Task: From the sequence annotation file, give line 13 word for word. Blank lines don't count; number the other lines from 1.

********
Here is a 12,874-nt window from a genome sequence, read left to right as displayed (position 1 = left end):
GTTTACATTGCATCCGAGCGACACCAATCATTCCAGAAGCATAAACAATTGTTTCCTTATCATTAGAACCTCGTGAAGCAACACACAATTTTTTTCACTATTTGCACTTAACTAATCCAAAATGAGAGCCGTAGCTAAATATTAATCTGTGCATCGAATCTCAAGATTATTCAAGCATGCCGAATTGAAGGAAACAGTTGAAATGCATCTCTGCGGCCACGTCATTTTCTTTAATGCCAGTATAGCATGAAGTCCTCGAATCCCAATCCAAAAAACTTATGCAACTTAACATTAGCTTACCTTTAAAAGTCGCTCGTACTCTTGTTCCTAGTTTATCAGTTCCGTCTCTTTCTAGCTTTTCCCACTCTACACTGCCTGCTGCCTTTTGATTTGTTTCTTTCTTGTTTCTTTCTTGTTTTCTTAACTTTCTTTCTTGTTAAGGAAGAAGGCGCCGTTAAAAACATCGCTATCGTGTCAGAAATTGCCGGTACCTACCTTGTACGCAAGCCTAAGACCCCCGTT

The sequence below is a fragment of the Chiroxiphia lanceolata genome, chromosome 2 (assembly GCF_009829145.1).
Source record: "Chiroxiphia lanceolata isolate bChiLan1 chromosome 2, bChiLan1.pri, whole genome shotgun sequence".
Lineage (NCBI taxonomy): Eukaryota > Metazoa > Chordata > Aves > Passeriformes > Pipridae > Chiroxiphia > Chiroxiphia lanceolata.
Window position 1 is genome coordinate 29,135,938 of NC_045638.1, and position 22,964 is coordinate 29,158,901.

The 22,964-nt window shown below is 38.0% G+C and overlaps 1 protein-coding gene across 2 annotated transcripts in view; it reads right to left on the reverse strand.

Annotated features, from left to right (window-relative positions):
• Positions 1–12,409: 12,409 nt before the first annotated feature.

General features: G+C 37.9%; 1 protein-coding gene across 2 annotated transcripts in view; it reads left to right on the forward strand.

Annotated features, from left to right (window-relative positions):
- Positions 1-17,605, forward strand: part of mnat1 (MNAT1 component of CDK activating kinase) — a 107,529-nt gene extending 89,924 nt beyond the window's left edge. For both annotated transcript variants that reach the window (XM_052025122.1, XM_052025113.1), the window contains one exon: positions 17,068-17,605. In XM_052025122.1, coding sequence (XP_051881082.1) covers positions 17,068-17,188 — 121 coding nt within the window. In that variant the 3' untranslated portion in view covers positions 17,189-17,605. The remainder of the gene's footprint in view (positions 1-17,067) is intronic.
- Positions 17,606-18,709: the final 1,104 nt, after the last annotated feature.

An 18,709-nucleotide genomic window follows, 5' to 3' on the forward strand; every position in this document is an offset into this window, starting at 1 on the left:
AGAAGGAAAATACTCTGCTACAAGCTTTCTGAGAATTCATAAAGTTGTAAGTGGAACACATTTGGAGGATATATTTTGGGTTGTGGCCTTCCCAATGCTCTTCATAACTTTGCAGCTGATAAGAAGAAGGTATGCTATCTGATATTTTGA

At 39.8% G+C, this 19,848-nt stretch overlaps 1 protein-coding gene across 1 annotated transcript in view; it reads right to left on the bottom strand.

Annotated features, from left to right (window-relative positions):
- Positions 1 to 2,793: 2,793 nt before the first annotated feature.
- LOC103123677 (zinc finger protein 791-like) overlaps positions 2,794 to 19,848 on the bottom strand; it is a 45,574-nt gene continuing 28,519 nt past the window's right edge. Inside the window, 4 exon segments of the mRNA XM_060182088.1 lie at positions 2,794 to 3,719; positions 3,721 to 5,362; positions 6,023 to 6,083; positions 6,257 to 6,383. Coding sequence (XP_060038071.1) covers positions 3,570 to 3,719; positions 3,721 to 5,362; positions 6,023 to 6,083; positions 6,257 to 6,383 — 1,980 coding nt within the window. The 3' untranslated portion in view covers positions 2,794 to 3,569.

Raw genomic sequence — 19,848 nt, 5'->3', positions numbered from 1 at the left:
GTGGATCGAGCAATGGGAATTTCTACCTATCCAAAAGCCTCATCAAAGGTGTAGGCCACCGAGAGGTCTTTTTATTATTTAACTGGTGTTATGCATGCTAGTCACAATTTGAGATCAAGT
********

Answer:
- Positions 17,606-18,709: the final 1,104 nt, after the last annotated feature.